Many NCD project and program activities reflect the expectation that the work it undertakes and supports will influence or have a positive impact on the policy process, and ultimately improve the quality of life and outcomes for Americans with disabilities. Within projects and programs, NCD members and staff promote various means of linking their activities to Federal Government policy and the work undertaken and supported is at times reported to have enhanced decision makers' awareness of policy options or to have been otherwise taken into account in policy processes.

Over the past year, NCD reviewed and evaluated key disability laws, programs and policies to assess their effectiveness. NCD has also extended its outreach through a public consultation and by receiving public comment at its quarterly board meetings. As a result of these various efforts and others, NCD has issued formal advice - e.g., through reports, policy papers, proceedings papers, and oral and written testimony - that was disseminated to decision makers in the White House and to Members of the U.S. Congress, key leaders in the Executive Branch of the Federal Government, people with disabilities, and various other stakeholders throughout the nation.

An ambitious schedule of policy and research projects is planned for FY 2010 in order to investigate issues or programs of importance to the disability community, as pointed out in public feedback to NCD throughout the past two years. In addition to preparing a new Progress Report for the President and Congress, NCD will complete the 10 policy papers required for the National Summit on Disability Policy, which is scheduled for July 25-27, 2010, and research on emergency preparedness/homeland security as it impacts the disability community. NCD will also complete reports on the Developmental Disabilities Act; housing issues affecting people with disabilities; a report on the accessibility of U.S. funded overseas development work; and a technology report.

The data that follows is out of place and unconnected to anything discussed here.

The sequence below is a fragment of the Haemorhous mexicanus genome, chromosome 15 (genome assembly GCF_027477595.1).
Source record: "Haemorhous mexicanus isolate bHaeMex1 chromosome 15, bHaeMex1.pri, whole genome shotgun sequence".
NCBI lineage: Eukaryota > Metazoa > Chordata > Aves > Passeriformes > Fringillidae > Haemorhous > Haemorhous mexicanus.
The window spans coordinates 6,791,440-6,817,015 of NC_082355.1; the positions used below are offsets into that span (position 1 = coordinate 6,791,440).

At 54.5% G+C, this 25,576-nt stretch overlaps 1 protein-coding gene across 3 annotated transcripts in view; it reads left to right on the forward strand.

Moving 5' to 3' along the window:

NCD is also scheduled to commission at least two new reports on:

  • Healthcare - Access to Finances for Health Care
  • Comprehensive Review of Mental Health Systems

 During FY 2009 NCD had six operating or policy/program committees composed of Council members and supported by NCD staff. These committees provide guidance to contractors for all research and policy reports, provide an independent resource for investigating new issues or concerns brought to the Council by the public, and recommend subjects for additional study.

Financial Information

As an independent agency, NCD takes a unique approach to the responsibilities of management and the need for the Presidentially-appointed Council members to be knowledgeable about the routine activities of this small federal agency. Council members, led by the Chair, routinely discuss the management of the agency during daily telephone calls, monthly executive committee and finance committee teleconference meetings, and through reports and discussions at the quarterly meetings of the full Council. Work products related to the administration of the agency, including all reports to control agencies, are shared with the executive committee for their input and approval. The chair of the Council meets with the executive director on a face-to-face basis at least 10 times per year, exclusive of quarterly meetings of the full Council.

Fiscal activities of the agency are the responsibility of the Executive Director, and fall under the purview of the NCD Finance Committee that is composed of four Council members who are knowledgeable about government financial standards, record-keeping and transactions. NCD maintains a finance manual to govern all fiscal processes. The finance committee reviews the monthly reports from the contracted GSA financial officer, and the chair of that committee provides approval authority on all requests for funds over $3,000 and reviews all potential purchases in advance. Processing financial invoices involves a three-part review by NCD staff and the final approval of the Executive Director prior to forwarding the invoices to the General Services Administration for two additional levels of review before payment.

The NCD Executive Director and Executive Committee members are responsible for establishing and maintaining a system of internal control. Pursuant to 31 U.S.C. 3512(c), (d) (commonly known as the Federal Managers' Financial Integrity Act), NCD's auditors have assessed the effectiveness of the agency's internal control procedures and have determined that NCD has achieved the following objectives:

  • Reliability of financial reporting: Transactions are properly recorded, processed and summarized to permit the preparation of the financial statements in accordance with U.S. generally accepted accounting principles, and assets are safeguarded against loss from unauthorized acquisition, use or disposition.
  • Compliance with applicable laws and regulations: Transactions are executed in accordance with laws governing the use of budget authority; other laws and regulations that could have a direct and material effect on the financial statements, and any other laws and regulations identified in OMB audit guidance.